Today it is possible to say that we can make a calculating machine that will do with information whatever you want, provided you state in finite and unambiguous terms what you want it to do. Unfortunately we can build so many and such diverse machines that this statement is of little help to the neurophysiologist, for he must find out for himself by empirical fumbling in what part of the nervous system a given item is computed. The most successful of our attempts at this experimental epistemology is “What the frog's eye tells the frog's brain,” written by Lettvin as I believe science should be written. The second difficulty is that we do not know precisely what we think brains do with information and cannot possibly state it finitely and unambiguously. The British psychiatrist, W. Ross Ashby, was the first to make a serious attempt to meet this difficulty. In his Design for a Brain he had given us the first picture of memory with any verisimilitude and a mechanistic description of ultrastability achieved by loosely coupled systems. It is now in its second, and far better, edition. He saw this second dilemma, and wrote an article “Can a Mechanical Chess Player Beat its Inventor?'’ In it he shows that it can, and so started the whole movement on artificial intelligence. Gordon Pask has built the most entertaining of learning machines of iron salts in solution. Roughly artificial intelligence can be divided into deductive machinery—a la Turing—inductive machinery—a la Uttley, of the National Physics Laboratory in England—and abductive machinery —a la Oliver Selfridge, of Lincoln Laboratory, with his ‘‘Pandemonium'’ and his “Sloppy.” Deductive machinery starts from rules and cases and determines the result. Inductive machinery starts from cases and results and generalizes, producing rules. Such is Pavlovian conditioning. Abductive machinery starts from rules and guesses that this is a case under that rule; this, the hypothesis, is the basis of modern science and probably the source of all insight, intuition, and invention. I doubt whether there is any fourth way of thinking that leads toward truth. I speak here of thought—for there are, of course, many mechanisms to these ends. And in Cambridge, starting from Charles Peirce's definition of a third kind of quantity, “information,” came our information theory. And from feedback notions, generalized by Julian Bigelow and famous through his collaborative efforts with Rosenblueth—and that most productive of our mathematicians, Wiener—cybernetics was born. This and Ashby's ultrastability are certainly more responsible for man's adaptability and survival than almost any other single item. But I fear me not even these excellent abracadabras have been read with understanding by us psychiatrists. Recently I heard a great neurophysiologist, who has been subjected to all these notions, tell a funny story about a psychiatrist, and my remarks remind me of that story. The psychiatrist had built a computing machine or artificial brain, and asked it whether it could think like a man. The machine replied, “That reminds me of a story!” Except for the flavor of a recursive function, I fear that every psychiatrist is in that same boat, though he, more than any other man, needs to understand the circuit theory of man's brains.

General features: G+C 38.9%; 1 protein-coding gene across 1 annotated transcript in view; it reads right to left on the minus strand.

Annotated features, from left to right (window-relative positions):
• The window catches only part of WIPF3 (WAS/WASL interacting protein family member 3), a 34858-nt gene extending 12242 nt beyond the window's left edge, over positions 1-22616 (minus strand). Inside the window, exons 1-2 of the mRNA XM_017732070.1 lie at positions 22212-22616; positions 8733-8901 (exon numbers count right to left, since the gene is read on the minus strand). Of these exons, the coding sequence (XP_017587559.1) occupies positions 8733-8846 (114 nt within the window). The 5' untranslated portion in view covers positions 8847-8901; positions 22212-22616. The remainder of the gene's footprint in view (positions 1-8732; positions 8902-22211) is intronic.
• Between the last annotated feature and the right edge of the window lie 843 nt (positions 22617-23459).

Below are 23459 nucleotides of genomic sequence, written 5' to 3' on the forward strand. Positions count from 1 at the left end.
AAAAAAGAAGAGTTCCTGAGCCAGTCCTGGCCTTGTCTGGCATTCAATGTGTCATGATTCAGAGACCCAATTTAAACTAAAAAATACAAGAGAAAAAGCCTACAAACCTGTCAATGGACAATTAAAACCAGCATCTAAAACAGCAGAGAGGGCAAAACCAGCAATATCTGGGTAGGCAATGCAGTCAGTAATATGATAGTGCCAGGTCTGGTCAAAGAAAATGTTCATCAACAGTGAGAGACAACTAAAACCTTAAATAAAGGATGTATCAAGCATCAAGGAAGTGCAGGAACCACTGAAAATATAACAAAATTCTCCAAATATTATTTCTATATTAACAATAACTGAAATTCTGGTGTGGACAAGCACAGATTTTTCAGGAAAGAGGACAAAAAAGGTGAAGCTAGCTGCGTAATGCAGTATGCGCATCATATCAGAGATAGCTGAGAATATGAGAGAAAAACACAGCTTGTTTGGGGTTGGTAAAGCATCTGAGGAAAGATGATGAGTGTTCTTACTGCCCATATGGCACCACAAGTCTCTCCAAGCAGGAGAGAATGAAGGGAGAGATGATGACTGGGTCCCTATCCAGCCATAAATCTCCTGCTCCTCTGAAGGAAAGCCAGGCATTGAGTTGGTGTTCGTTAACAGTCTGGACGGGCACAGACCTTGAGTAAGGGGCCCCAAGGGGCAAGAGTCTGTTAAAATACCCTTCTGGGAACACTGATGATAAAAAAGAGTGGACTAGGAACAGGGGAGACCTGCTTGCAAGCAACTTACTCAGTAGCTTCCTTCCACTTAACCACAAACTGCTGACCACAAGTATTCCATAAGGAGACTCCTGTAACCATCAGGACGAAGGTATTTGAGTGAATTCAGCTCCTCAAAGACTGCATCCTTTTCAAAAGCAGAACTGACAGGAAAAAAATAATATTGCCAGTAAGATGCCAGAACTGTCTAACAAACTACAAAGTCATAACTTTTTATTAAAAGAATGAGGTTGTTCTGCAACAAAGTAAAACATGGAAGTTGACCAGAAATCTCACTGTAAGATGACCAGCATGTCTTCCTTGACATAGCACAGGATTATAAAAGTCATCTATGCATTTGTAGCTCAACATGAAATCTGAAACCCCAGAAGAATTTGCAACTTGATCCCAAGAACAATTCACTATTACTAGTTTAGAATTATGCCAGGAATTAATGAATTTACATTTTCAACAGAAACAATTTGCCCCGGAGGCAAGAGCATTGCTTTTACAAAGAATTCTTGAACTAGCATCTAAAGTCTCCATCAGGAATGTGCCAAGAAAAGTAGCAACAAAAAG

When my boon companion, Hank Brosin, was about to examine one of our most gifted promoters for his Boards in neuropsychiatry, he, Hank, stopped me suddenly in the hall and said, “Warren, give me the toughest question for a gentleman of our cloth.” I said, “What is a normal man?” He answered, “That's good,” marched to the other end of the hall swinging his arms and returned with his hands under his chin and queried, “What is the answer?” I don't remember my answer, but that is not what interests me most. I know well the digital tricks of brains, all or none impulses, its redundancy of coding, its redundancy of channel by parallel projections with overlap preserving as long as possible the topology of the input. I know its multiple closed loops servosystems stabilized by bulboreticular inverse feedback, and a host of its local tricks for staying right side up and going forward adaptively in a changing world. I know also the “utility of death” to systems once adjusted, the price metazoa pay for memory once fixed in our perseverating systems. Only our shuffled genes can save our kind. Though I know well its importance I will not even digress into that inheritor of Descartes’ pineal gland, the much belied reticular formation, for I have no theory adequate to its function.